interior architectural shooting tips

Last week I assisted former clients in photographing their condo they are looking to rent and a piece of commercial real estate property with investment potential. Not the sort of thing that typically pays the bills, but I’m always up for a challenge to keep well-versed in different types of photography. I think of it as spring training. In wedding industry, photographers must be able to shoot portraits, details, landscapes, emotion, moments… all without missing a beat, regardless of lighting conditions, weather, or how perplexed you might feel. Practicing the fundamentals in off-beat projects is a great way to keep well-rounded. Think of it as Spring Training.

It’s good to return to the fundamentals of what makes a good picture… sometimes the technical merit isn’t of paramount importance. Rather, the greater purpose the image serves. Fulfilling that need presents value. In wedding images, it might be to remember fond memories. In commercial, advertising, fashion photography it is all about selling a product. In the end, it is all about creating an image that has a ‘perfect fit for use.’

Not sort the thing I market myself as, but a good skill to know when helping out a friend. Kind of like knowing how to change of tire or jump start a car battery on a blustery winter evening. As an official disclaimer, I am in no way an architectural photographer by trade. But I know enough to be dangerous. In fact, we rented our old place on craigslist in a blink of an eye because of well-lit, wide-angle images featured in a Showit slideshow. And we still reminance about the place we used to call home with those photos. It isn’t difficult, and if you can help a friend out in this economy, good photos can make the sale easier.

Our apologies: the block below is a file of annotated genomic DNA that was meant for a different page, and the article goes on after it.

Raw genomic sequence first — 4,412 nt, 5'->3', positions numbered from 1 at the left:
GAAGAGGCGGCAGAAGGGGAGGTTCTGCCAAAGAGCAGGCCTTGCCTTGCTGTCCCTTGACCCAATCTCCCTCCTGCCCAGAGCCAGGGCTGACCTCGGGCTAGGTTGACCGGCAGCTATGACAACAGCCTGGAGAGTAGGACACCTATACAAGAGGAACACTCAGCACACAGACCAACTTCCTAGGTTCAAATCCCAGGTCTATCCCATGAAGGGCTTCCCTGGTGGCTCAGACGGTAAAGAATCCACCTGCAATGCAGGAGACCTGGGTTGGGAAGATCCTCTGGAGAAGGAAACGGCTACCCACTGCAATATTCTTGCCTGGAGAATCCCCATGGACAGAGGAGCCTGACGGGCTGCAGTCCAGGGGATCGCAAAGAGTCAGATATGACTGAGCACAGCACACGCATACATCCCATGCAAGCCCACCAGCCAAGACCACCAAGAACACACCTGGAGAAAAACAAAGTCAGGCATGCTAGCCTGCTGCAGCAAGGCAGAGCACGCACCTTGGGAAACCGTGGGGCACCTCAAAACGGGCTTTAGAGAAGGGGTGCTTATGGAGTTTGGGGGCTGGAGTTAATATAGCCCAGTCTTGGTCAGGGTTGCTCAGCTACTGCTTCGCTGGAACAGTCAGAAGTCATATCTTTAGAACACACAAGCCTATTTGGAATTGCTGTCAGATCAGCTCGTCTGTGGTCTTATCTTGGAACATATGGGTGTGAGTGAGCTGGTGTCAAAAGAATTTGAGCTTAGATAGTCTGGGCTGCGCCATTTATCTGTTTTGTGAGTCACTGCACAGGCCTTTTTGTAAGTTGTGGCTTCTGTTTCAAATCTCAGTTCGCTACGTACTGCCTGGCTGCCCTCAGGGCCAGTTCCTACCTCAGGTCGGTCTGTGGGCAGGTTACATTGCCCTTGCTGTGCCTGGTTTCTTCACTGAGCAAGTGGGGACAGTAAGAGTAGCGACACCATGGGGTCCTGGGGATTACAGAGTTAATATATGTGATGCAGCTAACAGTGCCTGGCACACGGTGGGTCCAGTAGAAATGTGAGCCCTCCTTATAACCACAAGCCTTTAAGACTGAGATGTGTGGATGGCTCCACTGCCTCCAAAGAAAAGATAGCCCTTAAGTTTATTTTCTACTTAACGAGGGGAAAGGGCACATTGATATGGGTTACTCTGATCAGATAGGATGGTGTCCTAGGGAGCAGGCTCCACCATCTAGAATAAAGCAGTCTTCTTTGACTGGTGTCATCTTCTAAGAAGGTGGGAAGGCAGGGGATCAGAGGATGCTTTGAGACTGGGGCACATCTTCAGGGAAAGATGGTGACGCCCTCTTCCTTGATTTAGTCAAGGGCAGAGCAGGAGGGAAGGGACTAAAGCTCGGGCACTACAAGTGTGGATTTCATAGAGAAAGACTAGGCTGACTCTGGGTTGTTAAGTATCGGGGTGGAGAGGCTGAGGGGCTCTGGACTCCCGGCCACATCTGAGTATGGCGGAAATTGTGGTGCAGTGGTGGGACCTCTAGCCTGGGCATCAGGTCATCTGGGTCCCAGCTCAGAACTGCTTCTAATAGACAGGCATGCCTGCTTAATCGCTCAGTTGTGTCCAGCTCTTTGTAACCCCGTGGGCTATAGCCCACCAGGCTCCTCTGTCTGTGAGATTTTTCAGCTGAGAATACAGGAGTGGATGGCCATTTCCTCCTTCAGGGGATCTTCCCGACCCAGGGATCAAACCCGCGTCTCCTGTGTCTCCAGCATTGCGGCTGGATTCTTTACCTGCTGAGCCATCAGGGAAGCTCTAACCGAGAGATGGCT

My client required not “perfect images” but quick sketches illustrating what could be used in marketing materials aimed at finding investors and a tenant for a commercial real-estate place.

My solution? Shoot them well, then convert them to an ink sketch with a click of a button in Adobe Photoshop CS3. Check out the Filter >> Brush Strokes >> Ink Outlines. I chose to dodge & burn the final images to boost up the dynamic range. What could have been a 30 hour drawing project turned into a nice artist-sketch deliverable, worthy of attention from potential investors.

The lighting for these images about about 4 full-power pops with an Alien Bee 1600 walking around during at 6 second exposure at f/13, ISO super low. This room was pretty much pitch black inside with zero windows for beauty light. But if you look in the areas of the white light emanating from the doors and side walls, that flash mystery was brought to you by some kern-photo flash and a multiple-flash, single frame technique.

Once that little project was completed, we headed over to their condo on the rental market to shoot some interior architectural images. Again, not the sort of thing I bill my talent at, but when a friend is in need, I’m there with a helping hand. In my opinion, if I was to choose day or night to shoot, hands down I would choose night. There is a far greater dynamic range of the camera worth capturing and many of the similar images that might be taken with a point and shoot are taking during the day. If we wanted to create images that really stand out, the taking them at night with a super wide angle lens and a tripod is the way to go. Just be sure to turn down the lights enough so you minimize super hot spots in reflections from overhead lights. Here are a few of the favorite images:


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